Can Book-to-Market, Size, and Momentum Be Risk Factors that Predict Economic Growth?
46 Pages Posted: 18 Apr 1999
Date Written: April 1999
In this study we examine the extent to which the profitability of the HML, SMB, and WML trading strategies can be linked to macroeconomic risk factors. Using a large cross-section of securities from ten developed markets, we find that the HML and SMB portfolios contain significant information about future GDP growth. The predictive ability of these strategies is to a large degree independent of any information contained in the domestic market factor, which is known to be a leading indicator of economic growth. Even in the presence of popular business cycle variables, HML and SMB retain their ability to predict future economic growth in some of the countries examined. Examination of the portfolio holdings over the life of the trading strategies shows that more than 50% of the securities in the extreme portfolios of HML and SMB remain the same over a period of three years. In most countries, more than 30% of the stocks never exit the extreme portfolios over the whole life of the trading strategy. High book-to-market and small capitalization stocks in these portfolios may be more sensitive to changes in the economic environment because they seem to be entrenched in their respective categories. The vulnerability of high book-to-market and size stocks to changes in the economic environment appears to give rise to the link between the performance of the HML and SMB trading strategies and future economic growth. Little evidence is found to support this hypothesis for the returns of the WML strategy. Finally, industry factors cannot explain the returns of any of these strategies.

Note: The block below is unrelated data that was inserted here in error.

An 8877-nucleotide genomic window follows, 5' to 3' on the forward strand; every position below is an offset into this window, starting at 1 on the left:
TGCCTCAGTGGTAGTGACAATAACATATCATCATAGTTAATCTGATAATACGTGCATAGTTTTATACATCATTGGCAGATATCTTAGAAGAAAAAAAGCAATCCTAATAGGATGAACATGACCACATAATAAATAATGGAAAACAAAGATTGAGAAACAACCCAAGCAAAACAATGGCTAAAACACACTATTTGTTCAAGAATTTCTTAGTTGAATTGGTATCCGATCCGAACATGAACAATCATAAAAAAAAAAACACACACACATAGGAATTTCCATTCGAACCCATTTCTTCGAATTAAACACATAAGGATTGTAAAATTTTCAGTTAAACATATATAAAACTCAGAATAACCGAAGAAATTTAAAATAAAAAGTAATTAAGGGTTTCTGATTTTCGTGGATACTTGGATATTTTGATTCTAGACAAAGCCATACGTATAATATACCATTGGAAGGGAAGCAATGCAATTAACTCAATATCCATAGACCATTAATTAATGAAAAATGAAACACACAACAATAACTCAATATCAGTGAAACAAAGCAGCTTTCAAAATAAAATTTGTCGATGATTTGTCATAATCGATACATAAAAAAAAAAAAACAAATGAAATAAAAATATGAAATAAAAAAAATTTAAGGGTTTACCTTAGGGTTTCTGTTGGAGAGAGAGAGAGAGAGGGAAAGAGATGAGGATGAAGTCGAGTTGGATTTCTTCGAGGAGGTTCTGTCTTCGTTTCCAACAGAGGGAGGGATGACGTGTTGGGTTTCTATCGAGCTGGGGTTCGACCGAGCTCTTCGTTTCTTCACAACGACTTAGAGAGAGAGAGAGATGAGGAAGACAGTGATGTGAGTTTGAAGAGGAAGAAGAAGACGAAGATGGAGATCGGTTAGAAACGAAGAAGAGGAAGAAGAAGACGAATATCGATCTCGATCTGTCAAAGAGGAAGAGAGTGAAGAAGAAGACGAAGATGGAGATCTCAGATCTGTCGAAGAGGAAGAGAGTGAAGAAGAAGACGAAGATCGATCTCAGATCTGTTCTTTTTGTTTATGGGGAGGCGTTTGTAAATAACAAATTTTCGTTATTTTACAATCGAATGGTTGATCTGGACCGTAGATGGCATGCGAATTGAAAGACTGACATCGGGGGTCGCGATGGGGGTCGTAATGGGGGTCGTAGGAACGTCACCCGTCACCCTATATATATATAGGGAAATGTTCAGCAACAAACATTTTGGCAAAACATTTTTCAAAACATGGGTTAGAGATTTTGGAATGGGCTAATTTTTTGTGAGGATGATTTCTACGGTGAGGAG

JEL Classification: G11, G12, G15
Suggested Citation: Suggested Citation